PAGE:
Alliterating Advent, week 1: INCARNATION

I love words in general, and I love alliterations specifically. I also love this time of advent and the opportunity to ponder the wonder of Christmas. So what could be  better than combining these passions by doing a short four-week advent series. Each week I’ll press into a different word associated with the true wonder of the season and, yep, each word will start with the same letter. I won’t give away all four words, but I will say that they not only start with the same sound, but ultimately  form a sentence that provides a unique glimpse into the miracle that is Christmas.


Most of us know the word.  But when was the the last time you stopped to really ponder the mystery and majesty of the incarnation?

When we hear certain words over and over again, they can become so familiar that we don’t take the time to stop and consider their meaning. For believers, this can be especially true with “theological” words. We do hear them all the time. We probably have a basic intellectual grasp of the concept.

But  familiar information is never a substitute for personal revelation.

The other day, the thought of the incarnation popped into my mind and instead of passing it off quickly,  I sat with it for a few moments. I allowed myself to become amazed all over again. Honestly, my brain went on tilt. It sounds almost like a contradiction but when I really stop to consider the incarnation, that  is when I can’t comprehend it! It is too vast, too unsearchable, too mysterious, too astounding, and too completely unfathomable.  Yet it is also remarkably accessible and real. 

God Himself – the pre-existent One – the uncreated One – the all-powerful One – THIS God “...emptied himself of his outward glory by reducing himself to the form of a lowly servant. He became human! He humbled himself and became vulnerable, choosing to be revealed as a man…” (see Phil 2:7-8 TPT).

Wow.  (No, really, WOW!)

Consider the implications: We have a God who went (and continues to go) to absolutely ANY length to reach us. That is a miracle worth pondering again and again and again.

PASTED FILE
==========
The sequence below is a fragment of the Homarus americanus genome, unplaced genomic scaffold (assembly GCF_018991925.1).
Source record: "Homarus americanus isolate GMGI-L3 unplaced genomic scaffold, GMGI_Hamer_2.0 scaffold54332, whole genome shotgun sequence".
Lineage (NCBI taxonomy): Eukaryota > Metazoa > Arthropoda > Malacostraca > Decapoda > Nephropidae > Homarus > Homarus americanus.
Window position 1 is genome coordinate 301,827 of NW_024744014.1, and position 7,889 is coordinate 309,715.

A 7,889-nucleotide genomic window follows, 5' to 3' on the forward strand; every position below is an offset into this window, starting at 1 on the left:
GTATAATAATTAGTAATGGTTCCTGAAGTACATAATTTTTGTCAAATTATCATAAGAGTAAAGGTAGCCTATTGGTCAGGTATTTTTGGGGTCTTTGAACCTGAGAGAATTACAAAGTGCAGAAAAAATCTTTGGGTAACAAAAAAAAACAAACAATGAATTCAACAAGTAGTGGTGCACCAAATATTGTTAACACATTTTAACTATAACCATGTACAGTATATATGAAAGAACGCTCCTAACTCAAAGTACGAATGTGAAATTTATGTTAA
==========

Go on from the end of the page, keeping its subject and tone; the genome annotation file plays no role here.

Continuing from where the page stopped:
This year has been difficult for just about everyone. For some, it has been downright devastating. At this point, most folks just want to get through what is left of it and find a fresh start on the other side. I get it. Trust me, I am all for bringing on the new!

But I also don’t want to miss anything right here.

It is often what’s right in front of us that prepares us for the new that lies just ahead. For me, that means this year, more than ever, I am determined recapture the wonder of Christmas. I am determined to view this time of advent as a sacred journey. I am determined to search for every gift hidden within the mystery. I am determined to slow down and ponder—really ponder—the miracle of the incarnation. 

When we think of the Christmas story, usually we turn to the book of Matthew, or to Luke. But it is actually John who gives us the first peek of Christmas in the Gospels:

“In the beginning was the Word, and the Word was with God, and the Word was God.  He was in the beginning with God.  All things were made through Him, and without Him nothing was made that was made. In Him was life, and the life was the light of men … And the Word became flesh and dwelt among us, and we beheld His glory, the glory as of the only begotten of the Father, full of grace and truth.” —John 1;1-4, 14 NKJV

We, humanity, beheld His glory. And, if we so choose, we can behold Him again.  Behold Him, beloved. Behold the Servant King. Behold Immanuel. Behold the One who emptied Himself for you.

Behold the One who came just like He said He would.

The Word DID become flesh and dwelt among us. He dwells among us still. 

Jesus, open our eyes to the miracle of the incarnation and reveal your goodness and glory to us again and again and again! ~ Amen


Each week I am doing a live video over on Facebook that corresponds with that week’s word. I recently figure out how to upload those to YouTube, so I’m posting that link here. Sound and video quality are poor but for what it’s worth, here it is:

2 thoughts on “Alliterating Advent, week 1: INCARNATION

  1. Amen, Cindy. The incarnation is probably the most mind-blowing aspect of theology and, more importantly, as an expression of God’s love for us! All the early church fathers focused on the incarnation. They often said, “God became man so that we could become like God.” For, literally, the incarnation means that God has come to dwell in us! No wonder people said Paul was out of his mind when he talked about it! It doesn’t fit in the neat reasoned world of Greek philosophy. It’s beyond anything our finite minds have a mental grid for. We have to go outside of our mind into His mind in order to comprehend any of it. And it sure is fun exploring!
    Blessings to you and Merry Incarnation! 🙂

    Liked by 1 person

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